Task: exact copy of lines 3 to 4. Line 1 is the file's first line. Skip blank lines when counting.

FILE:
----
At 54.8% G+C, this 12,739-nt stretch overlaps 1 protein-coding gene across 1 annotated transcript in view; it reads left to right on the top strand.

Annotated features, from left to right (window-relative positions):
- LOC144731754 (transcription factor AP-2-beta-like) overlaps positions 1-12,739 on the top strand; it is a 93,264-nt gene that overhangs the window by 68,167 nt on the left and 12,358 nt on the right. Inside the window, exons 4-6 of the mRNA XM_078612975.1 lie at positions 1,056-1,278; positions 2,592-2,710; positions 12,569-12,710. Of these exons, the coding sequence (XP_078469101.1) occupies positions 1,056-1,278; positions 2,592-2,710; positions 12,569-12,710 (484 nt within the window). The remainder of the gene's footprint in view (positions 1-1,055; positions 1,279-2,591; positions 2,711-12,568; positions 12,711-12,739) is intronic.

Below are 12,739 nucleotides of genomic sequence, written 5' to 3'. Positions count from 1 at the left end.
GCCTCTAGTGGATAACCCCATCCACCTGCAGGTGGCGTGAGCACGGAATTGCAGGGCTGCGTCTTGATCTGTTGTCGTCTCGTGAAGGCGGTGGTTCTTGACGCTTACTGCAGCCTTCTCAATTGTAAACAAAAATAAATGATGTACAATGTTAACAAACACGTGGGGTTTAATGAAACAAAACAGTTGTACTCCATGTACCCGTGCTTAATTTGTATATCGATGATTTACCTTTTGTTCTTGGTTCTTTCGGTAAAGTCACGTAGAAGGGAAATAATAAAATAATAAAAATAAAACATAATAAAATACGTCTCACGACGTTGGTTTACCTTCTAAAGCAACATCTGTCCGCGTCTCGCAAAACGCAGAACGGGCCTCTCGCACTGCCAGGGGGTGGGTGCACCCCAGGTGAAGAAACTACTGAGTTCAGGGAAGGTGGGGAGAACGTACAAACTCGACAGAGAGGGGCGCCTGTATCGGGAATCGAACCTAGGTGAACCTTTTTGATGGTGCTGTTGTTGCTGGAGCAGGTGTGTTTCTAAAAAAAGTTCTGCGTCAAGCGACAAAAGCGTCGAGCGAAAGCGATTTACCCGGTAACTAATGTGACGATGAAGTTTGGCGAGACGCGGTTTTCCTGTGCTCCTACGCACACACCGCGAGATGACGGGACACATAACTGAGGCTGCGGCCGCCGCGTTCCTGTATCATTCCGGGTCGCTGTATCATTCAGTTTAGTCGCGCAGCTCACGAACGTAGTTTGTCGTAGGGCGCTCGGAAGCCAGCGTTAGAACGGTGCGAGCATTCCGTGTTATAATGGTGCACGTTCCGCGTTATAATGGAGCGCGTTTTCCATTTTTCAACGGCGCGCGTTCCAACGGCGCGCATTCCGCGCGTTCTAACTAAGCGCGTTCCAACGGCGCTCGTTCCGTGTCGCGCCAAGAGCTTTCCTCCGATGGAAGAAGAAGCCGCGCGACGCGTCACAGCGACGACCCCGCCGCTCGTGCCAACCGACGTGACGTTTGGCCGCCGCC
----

- LOC144731754 (transcription factor AP-2-beta-like) overlaps positions 1-12,739 on the top strand; it is a 93,264-nt gene that overhangs the window by 68,167 nt on the left and 12,358 nt on the right. Inside the window, exons 4-6 of the mRNA XM_078612975.1 lie at positions 1,056-1,278; positions 2,592-2,710; positions 12,569-12,710. Of these exons, the coding sequence (XP_078469101.1) occupies positions 1,056-1,278; positions 2,592-2,710; positions 12,569-12,710 (484 nt within the window). The remainder of the gene's footprint in view (positions 1-1,055; positions 1,279-2,591; positions 2,711-12,568; positions 12,711-12,739) is intronic.

Below are 12,739 nucleotides of genomic sequence, written 5' to 3'. Positions count from 1 at the left end.